You spend what feels like every waking second staring into a computer screen, so your kid should get used to it too, right? However reasonable (and bitter) that logic might seem, a new study reveals that increased computer use in the classroom actually correlates with a decline in reading skills. No word on whether or not the researchers checked the kids’ browser histories.
The report, from the Organization of Economic Cooperation And Development, combed through global data on test scores of 15-year-olds and found that improved reading performance peaks when kids use computers once or twice a month and begins a steady decline from there. But, the study’s lead researcher points out, “In most countries, the current use of technology is already past the point of optimal use in schools. We’re at a point where computers are actually hurting learning.”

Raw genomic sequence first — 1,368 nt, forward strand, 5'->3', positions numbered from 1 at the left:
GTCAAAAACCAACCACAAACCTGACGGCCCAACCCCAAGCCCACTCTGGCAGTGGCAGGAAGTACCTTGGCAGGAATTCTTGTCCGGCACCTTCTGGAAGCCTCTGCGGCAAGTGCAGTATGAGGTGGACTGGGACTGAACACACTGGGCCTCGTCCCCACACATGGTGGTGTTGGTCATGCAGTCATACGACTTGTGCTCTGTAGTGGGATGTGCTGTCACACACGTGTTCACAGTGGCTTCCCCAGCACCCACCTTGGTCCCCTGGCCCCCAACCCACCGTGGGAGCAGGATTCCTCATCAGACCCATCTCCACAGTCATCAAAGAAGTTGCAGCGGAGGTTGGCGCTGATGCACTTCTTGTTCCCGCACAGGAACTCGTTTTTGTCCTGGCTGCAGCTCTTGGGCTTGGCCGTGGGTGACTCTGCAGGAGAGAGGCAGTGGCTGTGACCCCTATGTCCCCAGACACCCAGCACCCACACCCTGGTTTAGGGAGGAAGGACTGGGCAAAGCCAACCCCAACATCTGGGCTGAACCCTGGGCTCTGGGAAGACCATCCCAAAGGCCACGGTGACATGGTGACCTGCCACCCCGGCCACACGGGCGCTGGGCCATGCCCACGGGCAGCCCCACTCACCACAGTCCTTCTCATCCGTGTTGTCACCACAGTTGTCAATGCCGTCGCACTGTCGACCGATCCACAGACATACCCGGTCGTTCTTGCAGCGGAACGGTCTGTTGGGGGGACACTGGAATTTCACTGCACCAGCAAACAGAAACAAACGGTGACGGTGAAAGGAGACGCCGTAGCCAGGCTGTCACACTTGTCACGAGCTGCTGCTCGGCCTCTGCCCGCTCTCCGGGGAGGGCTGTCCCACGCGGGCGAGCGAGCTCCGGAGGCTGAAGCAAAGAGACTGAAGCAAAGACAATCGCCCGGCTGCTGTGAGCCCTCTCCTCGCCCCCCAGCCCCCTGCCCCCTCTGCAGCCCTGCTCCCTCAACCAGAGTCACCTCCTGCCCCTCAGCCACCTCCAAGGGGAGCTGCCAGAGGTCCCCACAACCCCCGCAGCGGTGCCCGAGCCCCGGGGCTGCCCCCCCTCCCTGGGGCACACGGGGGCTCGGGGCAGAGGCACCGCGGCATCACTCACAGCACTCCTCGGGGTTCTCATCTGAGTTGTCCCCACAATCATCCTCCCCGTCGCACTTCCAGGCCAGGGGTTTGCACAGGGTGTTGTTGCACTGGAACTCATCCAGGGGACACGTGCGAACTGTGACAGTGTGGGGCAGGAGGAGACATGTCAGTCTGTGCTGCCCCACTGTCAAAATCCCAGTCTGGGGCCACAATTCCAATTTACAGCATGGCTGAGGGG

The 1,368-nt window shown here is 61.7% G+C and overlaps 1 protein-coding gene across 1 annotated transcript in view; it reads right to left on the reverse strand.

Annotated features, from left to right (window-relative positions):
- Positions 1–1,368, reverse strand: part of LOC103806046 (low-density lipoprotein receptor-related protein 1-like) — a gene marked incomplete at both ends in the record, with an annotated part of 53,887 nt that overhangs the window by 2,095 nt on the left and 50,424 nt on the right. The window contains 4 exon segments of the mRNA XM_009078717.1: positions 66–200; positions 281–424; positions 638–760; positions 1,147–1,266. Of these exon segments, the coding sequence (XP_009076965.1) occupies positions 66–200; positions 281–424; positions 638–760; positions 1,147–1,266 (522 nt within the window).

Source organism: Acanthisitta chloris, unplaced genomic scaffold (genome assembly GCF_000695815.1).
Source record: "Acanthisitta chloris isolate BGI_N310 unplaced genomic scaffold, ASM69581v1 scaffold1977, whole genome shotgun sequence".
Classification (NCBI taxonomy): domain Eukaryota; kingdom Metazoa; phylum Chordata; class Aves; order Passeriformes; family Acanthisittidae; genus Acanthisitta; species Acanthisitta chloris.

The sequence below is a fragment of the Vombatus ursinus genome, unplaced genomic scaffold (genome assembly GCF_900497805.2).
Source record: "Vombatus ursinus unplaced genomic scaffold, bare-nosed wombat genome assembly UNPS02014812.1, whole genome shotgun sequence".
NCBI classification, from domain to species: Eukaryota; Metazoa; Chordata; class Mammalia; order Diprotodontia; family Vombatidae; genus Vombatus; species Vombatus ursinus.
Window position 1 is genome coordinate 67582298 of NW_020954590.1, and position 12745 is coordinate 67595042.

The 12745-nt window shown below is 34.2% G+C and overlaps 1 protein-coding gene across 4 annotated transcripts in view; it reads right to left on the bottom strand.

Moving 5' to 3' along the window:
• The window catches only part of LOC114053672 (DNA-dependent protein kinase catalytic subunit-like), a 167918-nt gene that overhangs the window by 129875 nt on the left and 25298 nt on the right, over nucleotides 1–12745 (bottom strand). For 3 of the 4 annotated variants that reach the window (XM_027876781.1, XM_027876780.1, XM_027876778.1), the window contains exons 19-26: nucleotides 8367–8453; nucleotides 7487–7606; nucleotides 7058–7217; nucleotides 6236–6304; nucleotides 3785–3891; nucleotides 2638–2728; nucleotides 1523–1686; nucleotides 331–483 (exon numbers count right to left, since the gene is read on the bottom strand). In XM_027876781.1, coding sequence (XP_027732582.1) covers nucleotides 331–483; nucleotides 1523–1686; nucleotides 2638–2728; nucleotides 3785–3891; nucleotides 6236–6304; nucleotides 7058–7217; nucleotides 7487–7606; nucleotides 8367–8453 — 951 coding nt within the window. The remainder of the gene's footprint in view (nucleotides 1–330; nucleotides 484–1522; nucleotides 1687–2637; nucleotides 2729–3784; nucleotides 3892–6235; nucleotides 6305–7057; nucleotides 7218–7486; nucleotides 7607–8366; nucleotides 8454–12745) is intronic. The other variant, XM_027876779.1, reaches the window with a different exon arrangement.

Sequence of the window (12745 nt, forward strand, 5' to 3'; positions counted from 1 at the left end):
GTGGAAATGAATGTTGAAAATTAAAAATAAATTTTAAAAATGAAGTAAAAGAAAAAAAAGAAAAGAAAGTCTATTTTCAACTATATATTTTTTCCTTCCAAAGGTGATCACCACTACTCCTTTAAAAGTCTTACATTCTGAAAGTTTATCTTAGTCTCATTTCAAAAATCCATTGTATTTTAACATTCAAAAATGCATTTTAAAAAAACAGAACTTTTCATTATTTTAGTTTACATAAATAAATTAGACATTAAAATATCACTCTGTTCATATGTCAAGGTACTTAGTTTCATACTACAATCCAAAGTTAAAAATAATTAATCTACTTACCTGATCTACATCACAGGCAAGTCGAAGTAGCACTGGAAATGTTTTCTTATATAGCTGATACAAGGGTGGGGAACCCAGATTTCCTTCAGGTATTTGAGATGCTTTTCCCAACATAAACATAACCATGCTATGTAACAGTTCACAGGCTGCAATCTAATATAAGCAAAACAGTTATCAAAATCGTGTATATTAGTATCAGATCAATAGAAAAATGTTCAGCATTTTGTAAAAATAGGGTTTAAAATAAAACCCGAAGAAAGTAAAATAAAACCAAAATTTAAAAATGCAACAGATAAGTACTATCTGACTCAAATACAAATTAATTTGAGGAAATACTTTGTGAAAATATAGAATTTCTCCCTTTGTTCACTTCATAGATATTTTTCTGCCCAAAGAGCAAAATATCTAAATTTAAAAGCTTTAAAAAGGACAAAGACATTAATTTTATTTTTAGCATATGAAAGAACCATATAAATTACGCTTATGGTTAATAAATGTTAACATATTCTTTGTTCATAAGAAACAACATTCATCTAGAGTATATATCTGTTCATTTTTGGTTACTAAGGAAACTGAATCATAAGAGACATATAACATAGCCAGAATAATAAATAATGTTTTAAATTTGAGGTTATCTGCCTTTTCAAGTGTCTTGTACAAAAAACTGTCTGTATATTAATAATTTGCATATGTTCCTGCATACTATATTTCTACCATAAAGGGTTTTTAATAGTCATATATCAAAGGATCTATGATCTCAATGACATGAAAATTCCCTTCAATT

One country that’s decidedly more skeptical about the benefits of computers in the classroom is Singapore — go ahead and guess where they fall on the global test score ranking. Another outlier in the test was Australia, where increased online reading tracks with improved reading skills, proving once again that everything is upside down down under.
Still, the overall findings shouldn’t come as a surprise to parents. Anyone who’s ever watched Mad Men knows how much more productive people used to be back when work got done over bar carts, not keyboards.